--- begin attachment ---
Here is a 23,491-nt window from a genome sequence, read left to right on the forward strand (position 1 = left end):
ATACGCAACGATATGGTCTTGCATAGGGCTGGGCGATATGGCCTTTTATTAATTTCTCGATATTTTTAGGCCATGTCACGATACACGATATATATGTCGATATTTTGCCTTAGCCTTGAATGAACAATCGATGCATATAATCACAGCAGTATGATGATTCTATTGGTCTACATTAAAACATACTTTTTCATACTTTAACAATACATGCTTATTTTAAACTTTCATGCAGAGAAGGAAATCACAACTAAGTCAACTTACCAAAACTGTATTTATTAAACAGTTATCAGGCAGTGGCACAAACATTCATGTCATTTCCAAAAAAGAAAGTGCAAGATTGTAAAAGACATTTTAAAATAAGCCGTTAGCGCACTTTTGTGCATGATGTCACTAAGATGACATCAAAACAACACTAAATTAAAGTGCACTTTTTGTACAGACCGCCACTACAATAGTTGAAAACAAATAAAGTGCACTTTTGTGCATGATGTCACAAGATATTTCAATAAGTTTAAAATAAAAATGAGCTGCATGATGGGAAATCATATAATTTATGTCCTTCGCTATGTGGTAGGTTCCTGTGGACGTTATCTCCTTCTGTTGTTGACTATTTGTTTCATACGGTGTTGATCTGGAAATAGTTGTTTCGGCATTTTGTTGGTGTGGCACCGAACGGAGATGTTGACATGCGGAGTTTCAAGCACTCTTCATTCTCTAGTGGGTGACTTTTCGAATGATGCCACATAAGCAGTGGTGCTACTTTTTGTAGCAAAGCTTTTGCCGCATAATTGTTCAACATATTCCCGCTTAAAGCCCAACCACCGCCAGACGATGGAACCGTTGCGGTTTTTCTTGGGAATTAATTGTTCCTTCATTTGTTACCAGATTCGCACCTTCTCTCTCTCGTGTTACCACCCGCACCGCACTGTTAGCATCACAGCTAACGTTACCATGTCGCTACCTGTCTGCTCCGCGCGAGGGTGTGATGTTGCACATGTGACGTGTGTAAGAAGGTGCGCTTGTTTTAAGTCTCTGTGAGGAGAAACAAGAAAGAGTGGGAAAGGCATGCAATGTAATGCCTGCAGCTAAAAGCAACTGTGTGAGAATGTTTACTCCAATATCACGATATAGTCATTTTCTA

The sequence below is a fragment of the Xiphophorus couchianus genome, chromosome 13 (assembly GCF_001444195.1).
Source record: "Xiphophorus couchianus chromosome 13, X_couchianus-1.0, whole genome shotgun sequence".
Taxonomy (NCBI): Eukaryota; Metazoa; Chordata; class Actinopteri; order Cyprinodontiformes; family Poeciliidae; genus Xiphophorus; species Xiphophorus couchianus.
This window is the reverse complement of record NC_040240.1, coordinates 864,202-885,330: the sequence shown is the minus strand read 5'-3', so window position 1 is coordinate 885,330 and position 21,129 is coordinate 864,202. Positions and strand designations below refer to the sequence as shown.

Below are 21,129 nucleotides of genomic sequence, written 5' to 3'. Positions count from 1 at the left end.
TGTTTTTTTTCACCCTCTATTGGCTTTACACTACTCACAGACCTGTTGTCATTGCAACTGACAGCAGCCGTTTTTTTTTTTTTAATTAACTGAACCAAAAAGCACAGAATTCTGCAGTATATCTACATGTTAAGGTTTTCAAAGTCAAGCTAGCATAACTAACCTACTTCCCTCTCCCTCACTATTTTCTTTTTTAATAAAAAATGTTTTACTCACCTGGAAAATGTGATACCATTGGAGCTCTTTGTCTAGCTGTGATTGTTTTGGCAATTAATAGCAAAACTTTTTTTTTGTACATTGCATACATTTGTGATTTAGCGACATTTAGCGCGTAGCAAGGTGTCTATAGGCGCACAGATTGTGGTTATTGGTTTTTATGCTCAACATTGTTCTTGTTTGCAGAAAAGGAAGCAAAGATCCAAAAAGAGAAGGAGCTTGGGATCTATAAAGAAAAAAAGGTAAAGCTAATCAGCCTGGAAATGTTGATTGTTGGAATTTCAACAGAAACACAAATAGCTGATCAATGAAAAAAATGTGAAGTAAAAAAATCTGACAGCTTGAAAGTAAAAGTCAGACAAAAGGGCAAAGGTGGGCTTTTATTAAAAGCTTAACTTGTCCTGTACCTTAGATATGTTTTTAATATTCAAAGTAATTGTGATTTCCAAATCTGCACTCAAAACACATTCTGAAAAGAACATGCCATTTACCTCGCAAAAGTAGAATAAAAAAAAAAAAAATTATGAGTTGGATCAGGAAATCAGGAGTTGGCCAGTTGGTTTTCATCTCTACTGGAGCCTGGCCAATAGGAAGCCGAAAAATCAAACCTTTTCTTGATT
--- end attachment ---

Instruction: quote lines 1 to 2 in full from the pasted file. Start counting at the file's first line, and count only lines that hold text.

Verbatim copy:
Here is a 23,491-nt window from a genome sequence, read left to right on the forward strand (position 1 = left end):
ATACGCAACGATATGGTCTTGCATAGGGCTGGGCGATATGGCCTTTTATTAATTTCTCGATATTTTTAGGCCATGTCACGATACACGATATATATGTCGATATTTTGCCTTAGCCTTGAATGAACAATCGATGCATATAATCACAGCAGTATGATGATTCTATTGGTCTACATTAAAACATACTTTTTCATACTTTAACAATACATGCTTATTTTAAACTTTCATGCAGAGAAGGAAATCACAACTAAGTCAACTTACCAAAACTGTATTTATTAAACAGTTATCAGGCAGTGGCACAAACATTCATGTCATTTCCAAAAAAGAAAGTGCAAGATTGTAAAAGACATTTTAAAATAAGCCGTTAGCGCACTTTTGTGCATGATGTCACTAAGATGACATCAAAACAACACTAAATTAAAGTGCACTTTTTGTACAGACCGCCACTACAATAGTTGAAAACAAATAAAGTGCACTTTTGTGCATGATGTCACAAGATATTTCAATAAGTTTAAAATAAAAATGAGCTGCATGATGGGAAATCATATAATTTATGTCCTTCGCTATGTGGTAGGTTCCTGTGGACGTTATCTCCTTCTGTTGTTGACTATTTGTTTCATACGGTGTTGATCTGGAAATAGTTGTTTCGGCATTTTGTTGGTGTGGCACCGAACGGAGATGTTGACATGCGGAGTTTCAAGCACTCTTCATTCTCTAGTGGGTGACTTTTCGAATGATGCCACATAAGCAGTGGTGCTACTTTTTGTAGCAAAGCTTTTGCCGCATAATTGTTCAACATATTCCCGCTTAAAGCCCAACCACCGCCAGACGATGGAACCGTTGCGGTTTTTCTTGGGAATTAATTGTTCCTTCATTTGTTACCAGATTCGCACCTTCTCTCTCTCGTGTTACCACCCGCACCGCACTGTTAGCATCACAGCTAACGTTACCATGTCGCTACCTGTCTGCTCCGCGCGAGGGTGTGATGTTGCACATGTGACGTGTGTAAGAAGGTGCGCTTGTTTTAAGTCTCTGTGAGGAGAAACAAGAAAGAGTGGGAAAGGCATGCAATGTAATGCCTGCAGCTAAAAGCAACTGTGTGAGAATGTTTACTCCAATATCACGATATAGTCATTTTCTA